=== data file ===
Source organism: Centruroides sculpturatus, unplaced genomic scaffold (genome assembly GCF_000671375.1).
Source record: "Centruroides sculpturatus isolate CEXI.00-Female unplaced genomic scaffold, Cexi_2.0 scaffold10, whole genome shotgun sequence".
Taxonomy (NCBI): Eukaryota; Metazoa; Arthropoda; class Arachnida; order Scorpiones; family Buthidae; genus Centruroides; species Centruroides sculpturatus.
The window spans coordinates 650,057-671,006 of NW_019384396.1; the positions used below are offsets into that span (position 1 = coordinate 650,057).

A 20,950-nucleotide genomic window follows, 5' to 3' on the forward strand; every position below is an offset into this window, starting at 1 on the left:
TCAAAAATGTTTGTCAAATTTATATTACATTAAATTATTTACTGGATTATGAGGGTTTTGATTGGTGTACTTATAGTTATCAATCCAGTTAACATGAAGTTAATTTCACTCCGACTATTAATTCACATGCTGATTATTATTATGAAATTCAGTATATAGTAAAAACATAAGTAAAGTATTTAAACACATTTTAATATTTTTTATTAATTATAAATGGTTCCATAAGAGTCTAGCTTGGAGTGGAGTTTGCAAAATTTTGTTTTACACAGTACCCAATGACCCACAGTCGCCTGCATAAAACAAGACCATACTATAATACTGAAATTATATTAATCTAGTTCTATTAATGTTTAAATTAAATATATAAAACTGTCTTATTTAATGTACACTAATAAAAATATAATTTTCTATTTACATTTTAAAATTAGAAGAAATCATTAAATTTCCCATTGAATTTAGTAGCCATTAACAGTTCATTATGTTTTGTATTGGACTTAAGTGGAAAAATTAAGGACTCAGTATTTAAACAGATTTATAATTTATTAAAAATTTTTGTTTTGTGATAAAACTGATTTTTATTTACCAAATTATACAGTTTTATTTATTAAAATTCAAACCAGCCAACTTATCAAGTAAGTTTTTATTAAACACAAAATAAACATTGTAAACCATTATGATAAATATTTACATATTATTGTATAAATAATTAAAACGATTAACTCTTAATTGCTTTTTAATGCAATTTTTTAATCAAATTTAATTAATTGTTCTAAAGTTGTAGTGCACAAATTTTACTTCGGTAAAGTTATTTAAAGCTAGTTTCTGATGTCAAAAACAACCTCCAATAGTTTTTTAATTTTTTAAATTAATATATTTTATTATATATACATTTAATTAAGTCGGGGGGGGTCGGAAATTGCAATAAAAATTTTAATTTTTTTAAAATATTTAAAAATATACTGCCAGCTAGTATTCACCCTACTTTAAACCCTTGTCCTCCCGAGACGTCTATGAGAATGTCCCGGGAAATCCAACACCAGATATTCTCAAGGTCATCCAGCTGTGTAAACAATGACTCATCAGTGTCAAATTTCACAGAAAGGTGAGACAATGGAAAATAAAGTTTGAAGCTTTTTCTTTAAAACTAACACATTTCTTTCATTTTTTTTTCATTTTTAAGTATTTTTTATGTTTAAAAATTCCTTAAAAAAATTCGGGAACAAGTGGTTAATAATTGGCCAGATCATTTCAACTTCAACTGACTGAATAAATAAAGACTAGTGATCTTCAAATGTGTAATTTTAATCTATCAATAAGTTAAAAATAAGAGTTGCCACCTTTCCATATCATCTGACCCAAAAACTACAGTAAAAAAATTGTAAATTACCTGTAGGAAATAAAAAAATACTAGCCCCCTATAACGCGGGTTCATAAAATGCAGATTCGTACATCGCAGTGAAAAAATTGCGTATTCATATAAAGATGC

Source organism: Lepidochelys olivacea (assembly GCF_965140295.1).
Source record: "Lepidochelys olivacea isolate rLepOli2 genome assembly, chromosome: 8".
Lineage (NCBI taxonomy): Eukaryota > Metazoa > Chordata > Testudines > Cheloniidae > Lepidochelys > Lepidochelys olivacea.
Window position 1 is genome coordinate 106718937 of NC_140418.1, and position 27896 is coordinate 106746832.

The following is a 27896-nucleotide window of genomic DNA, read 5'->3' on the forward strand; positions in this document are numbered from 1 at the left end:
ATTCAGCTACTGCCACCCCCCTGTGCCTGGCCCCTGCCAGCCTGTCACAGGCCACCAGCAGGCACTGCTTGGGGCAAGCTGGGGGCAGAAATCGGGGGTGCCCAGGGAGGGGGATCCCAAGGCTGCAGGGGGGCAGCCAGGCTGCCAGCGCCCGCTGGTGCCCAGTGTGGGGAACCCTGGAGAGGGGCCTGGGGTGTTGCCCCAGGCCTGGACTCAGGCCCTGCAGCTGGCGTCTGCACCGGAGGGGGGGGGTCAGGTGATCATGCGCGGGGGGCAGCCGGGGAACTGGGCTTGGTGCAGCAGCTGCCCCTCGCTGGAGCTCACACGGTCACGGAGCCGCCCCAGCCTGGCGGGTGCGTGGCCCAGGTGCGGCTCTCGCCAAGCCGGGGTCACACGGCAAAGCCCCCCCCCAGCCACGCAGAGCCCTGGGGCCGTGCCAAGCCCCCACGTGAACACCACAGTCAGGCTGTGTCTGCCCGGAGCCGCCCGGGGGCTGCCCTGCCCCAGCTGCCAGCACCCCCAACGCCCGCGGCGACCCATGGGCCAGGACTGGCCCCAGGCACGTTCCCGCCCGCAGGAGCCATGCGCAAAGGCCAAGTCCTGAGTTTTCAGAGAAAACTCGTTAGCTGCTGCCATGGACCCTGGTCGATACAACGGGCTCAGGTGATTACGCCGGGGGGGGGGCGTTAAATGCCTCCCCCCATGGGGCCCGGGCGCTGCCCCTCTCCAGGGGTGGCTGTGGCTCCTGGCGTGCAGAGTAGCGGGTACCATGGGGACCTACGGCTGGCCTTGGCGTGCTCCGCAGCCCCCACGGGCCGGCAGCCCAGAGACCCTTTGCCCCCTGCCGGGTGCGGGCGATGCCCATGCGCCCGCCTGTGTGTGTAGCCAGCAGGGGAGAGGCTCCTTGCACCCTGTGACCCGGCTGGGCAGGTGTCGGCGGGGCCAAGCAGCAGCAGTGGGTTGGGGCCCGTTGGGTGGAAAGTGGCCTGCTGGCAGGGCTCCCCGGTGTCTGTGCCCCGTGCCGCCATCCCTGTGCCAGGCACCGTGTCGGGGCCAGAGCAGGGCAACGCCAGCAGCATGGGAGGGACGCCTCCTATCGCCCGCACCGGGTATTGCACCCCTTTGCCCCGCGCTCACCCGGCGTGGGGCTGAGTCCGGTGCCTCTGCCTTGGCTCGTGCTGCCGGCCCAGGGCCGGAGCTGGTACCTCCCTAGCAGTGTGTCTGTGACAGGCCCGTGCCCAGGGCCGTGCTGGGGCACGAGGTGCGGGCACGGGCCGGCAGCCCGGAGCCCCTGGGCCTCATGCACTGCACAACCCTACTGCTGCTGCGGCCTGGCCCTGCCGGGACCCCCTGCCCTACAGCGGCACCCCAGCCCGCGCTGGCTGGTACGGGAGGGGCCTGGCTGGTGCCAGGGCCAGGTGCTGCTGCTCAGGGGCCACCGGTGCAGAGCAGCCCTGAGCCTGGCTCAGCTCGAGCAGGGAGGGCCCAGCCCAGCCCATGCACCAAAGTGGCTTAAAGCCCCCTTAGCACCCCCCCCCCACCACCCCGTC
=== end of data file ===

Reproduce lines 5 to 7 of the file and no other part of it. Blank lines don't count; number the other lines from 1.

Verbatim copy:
A 20,950-nucleotide genomic window follows, 5' to 3' on the forward strand; every position below is an offset into this window, starting at 1 on the left:
TCAAAAATGTTTGTCAAATTTATATTACATTAAATTATTTACTGGATTATGAGGGTTTTGATTGGTGTACTTATAGTTATCAATCCAGTTAACATGAAGTTAATTTCACTCCGACTATTAATTCACATGCTGATTATTATTATGAAATTCAGTATATAGTAAAAACATAAGTAAAGTATTTAAACACATTTTAATATTTTTTATTAATTATAAATGGTTCCATAAGAGTCTAGCTTGGAGTGGAGTTTGCAAAATTTTGTTTTACACAGTACCCAATGACCCACAGTCGCCTGCATAAAACAAGACCATACTATAATACTGAAATTATATTAATCTAGTTCTATTAATGTTTAAATTAAATATATAAAACTGTCTTATTTAATGTACACTAATAAAAATATAATTTTCTATTTACATTTTAAAATTAGAAGAAATCATTAAATTTCCCATTGAATTTAGTAGCCATTAACAGTTCATTATGTTTTGTATTGGACTTAAGTGGAAAAATTAAGGACTCAGTATTTAAACAGATTTATAATTTATTAAAAATTTTTGTTTTGTGATAAAACTGATTTTTATTTACCAAATTATACAGTTTTATTTATTAAAATTCAAACCAGCCAACTTATCAAGTAAGTTTTTATTAAACACAAAATAAACATTGTAAACCATTATGATAAATATTTACATATTATTGTATAAATAATTAAAACGATTAACTCTTAATTGCTTTTTAATGCAATTTTTTAATCAAATTTAATTAATTGTTCTAAAGTTGTAGTGCACAAATTTTACTTCGGTAAAGTTATTTAAAGCTAGTTTCTGATGTCAAAAACAACCTCCAATAGTTTTTTAATTTTTTAAATTAATATATTTTATTATATATACATTTAATTAAGTCGGGGGGGGTCGGAAATTGCAATAAAAATTTTAATTTTTTTAAAATATTTAAAAATATACTGCCAGCTAGTATTCACCCTACTTTAAACCCTTGTCCTCCCGAGACGTCTATGAGAATGTCCCGGGAAATCCAACACCAGATATTCTCAAGGTCATCCAGCTGTGTAAACAATGACTCATCAGTGTCAAATTTCACAGAAAGGTGAGACAATGGAAAATAAAGTTTGAAGCTTTTTCTTTAAAACTAACACATTTCTTTCATTTTTTTTTCATTTTTAAGTATTTTTTATGTTTAAAAATTCCTTAAAAAAATTCGGGAACAAGTGGTTAATAATTGGCCAGATCATTTCAACTTCAACTGACTGAATAAATAAAGACTAGTGATCTTCAAATGTGTAATTTTAATCTATCAATAAGTTAAAAATAAGAGTTGCCACCTTTCCATATCATCTGACCCAAAAACTACAGTAAAAAAATTGTAAATTACCTGTAGGAAATAAAAAAATACTAGCCCCCTATAACGCGGGTTCATAAAATGCAGATTCGTACATCGCAGTGAAAAAATTGCGTATTCATATAAAGATGC

Source organism: Lepidochelys olivacea (assembly GCF_965140295.1).